OIG Audit Finds That the Department of Human Resources Has Not Prioritized Employee Performance Evaluations and Does Not Ensure That City Departments Evaluate All Employees

The City of Chicago Office of Inspector General (OIG) has completed an audit of the Department of Human Resources’ (DHR) management of the City employee performance evaluation process. OIG concluded that DHR does not ensure that City departments evaluate all employees and has not clearly defined the roles and responsibilities related to periodic evaluations. As a result, more than 10,000 City employees currently work in 7 City departments that report they do not conduct any performance evaluations, with another 6,000 City employees working in 13 other departments that report they do not regularly conduct performance evaluations of all of their employees.

OIG made several recommendations to help DHR ensure that employee evaluations occur, while still allowing for customization across City departments. OIG suggested that DHR should,

  • revise Personnel Rule XIV to define expectations and responsibilities for employee performance evaluations more clearly, and to require performance evaluations of all City employees on, at least, an annual basis;
  • report on departmental compliance with Personnel Rule XIV to the Mayor’s Office;
  • approve departmental evaluation policies and procedures, allowing for customization at the department level; and
  • consider implementing an automated process that allows for reminders, monitoring, real time tracking and reporting, and collection of evaluation records automatically.

In response, DHR stated that it will make clarifying revisions to Personnel Rule XIV. However, because revising a rule is a lengthy process, in the near term DHR will issue a Citywide performance evaluation policy requiring departments to designate the date of each employee’s annual evaluation and track on-time completion rates. DHR also stated that the Department will,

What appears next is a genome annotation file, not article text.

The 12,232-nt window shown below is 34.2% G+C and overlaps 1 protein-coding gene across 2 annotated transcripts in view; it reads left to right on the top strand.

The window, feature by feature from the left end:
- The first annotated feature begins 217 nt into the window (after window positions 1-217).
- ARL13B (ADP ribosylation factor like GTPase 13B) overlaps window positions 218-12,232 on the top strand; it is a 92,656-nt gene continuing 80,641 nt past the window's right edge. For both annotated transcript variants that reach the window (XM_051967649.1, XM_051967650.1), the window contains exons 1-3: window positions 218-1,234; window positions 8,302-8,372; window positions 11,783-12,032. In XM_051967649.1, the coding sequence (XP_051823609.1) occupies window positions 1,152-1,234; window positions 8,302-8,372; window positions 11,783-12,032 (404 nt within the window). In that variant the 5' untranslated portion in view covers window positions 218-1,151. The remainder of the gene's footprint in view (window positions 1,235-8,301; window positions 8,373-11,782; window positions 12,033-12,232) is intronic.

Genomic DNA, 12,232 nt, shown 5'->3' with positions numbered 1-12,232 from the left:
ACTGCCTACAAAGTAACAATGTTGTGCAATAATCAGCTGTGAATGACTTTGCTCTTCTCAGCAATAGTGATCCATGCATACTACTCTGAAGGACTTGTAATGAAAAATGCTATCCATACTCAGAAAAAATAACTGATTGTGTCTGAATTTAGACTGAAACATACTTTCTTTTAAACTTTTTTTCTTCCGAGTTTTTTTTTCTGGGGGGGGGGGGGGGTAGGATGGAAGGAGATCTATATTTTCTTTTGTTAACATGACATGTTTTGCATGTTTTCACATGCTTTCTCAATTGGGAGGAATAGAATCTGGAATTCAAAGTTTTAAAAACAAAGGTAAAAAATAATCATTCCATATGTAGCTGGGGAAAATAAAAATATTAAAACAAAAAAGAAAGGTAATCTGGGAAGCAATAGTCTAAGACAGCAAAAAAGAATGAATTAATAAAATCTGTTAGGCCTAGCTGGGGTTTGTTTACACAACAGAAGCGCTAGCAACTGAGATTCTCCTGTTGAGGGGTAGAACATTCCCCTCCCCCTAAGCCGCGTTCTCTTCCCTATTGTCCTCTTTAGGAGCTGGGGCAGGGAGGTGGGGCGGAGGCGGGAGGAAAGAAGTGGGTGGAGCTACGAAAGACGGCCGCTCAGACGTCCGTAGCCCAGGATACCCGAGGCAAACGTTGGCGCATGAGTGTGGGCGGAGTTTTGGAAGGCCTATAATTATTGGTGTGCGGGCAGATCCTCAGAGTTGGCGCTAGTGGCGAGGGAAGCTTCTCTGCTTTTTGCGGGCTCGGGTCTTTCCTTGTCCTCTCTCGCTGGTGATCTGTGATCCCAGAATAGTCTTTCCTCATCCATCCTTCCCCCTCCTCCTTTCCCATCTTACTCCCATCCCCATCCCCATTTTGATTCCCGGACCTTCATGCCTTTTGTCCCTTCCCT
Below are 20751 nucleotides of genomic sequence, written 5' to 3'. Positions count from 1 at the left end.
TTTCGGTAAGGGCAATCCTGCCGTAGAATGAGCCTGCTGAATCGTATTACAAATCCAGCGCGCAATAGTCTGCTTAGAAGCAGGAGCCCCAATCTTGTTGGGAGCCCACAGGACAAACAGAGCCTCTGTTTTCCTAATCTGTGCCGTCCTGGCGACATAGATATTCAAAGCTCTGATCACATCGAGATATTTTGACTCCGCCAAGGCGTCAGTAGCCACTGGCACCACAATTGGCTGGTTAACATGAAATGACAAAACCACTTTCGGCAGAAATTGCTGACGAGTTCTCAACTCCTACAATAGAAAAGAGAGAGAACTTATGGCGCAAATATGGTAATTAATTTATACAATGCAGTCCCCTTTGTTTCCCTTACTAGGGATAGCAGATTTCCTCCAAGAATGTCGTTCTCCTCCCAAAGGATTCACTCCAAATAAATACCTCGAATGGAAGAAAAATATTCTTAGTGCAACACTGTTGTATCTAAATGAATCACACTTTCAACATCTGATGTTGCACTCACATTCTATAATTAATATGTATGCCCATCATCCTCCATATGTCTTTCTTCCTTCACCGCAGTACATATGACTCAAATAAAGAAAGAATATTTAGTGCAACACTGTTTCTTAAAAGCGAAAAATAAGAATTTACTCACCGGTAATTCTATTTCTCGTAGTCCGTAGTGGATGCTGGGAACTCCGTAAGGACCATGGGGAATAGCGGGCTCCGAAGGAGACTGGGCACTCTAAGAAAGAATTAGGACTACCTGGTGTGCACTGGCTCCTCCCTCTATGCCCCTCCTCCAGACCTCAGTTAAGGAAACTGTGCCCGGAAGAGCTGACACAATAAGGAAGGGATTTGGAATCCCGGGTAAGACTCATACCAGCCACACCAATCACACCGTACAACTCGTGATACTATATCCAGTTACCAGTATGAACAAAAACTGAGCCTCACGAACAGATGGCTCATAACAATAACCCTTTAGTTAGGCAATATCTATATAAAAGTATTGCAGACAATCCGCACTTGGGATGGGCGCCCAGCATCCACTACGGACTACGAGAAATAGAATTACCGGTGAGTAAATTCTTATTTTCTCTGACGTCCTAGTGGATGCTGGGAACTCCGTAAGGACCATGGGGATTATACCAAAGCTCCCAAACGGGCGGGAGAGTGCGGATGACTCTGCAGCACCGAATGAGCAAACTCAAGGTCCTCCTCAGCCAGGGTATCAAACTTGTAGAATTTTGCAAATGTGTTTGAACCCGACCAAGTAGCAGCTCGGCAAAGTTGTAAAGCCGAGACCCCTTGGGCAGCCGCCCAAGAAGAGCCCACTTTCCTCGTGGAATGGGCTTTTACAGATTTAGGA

• provide City departments with performance evaluation systems;
  • track whether or not departments are completing performance evaluations and provide periodic reports to the Mayor’s Office; and
  • consider implementation of an electronic employee performance evaluation module.

“Without regular evaluations, City employees lack critical guidance and incentive for continual improvement in the execution of their duties for the public, as well as the support for professional growth and development a model employer owes them,” said Inspector General Joe Ferguson. “For management, evaluations are a critical accountability mechanism for optimizing achievement of program missions and duties. For these and other reasons, the Municipal Code of Chicago mandates regular employee evaluations, and requires their use as a basis for personnel decisions, such as salary increases, promotions, or disciplinary actions concerning the City’s 35,000-plus workforce. Their absence—which this audit reveals to be widespread—renders such decisions overly dependent on comparatively standardless, unaccountable management discretion, and vulnerable to appearances and suspicion of favoritism. The Department of Human Resources, to which the Municipal Code assigns the responsibility of enforcing Citywide compliance, is therefore to be credited for acknowledging the historical deficit in the practice of predecessors, accepting the recommendations to follow best practices and institute a more robust evaluation system, and, with the full support of the Administration, affirming its commitment to ensuring greater accountability for individual City departments and supporting fair and equitable employment practices.”

The full report can be found online at OIG’s website: bit.ly/DHRevaluations.

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The mission of the independent and non-partisan City of Chicago Office of Inspector General (OIG) is to promote economy, effectiveness, efficiency, and integrity by identifying corruption, waste, and mismanagement in City government. OIG is a watchdog for the taxpayers of the City and has jurisdiction to conduct investigations and audits into most aspects of City government. If you see corruption, fraud, or waste of any kind, we need to hear from you. For more information, visit our website at: www.igchicago.org.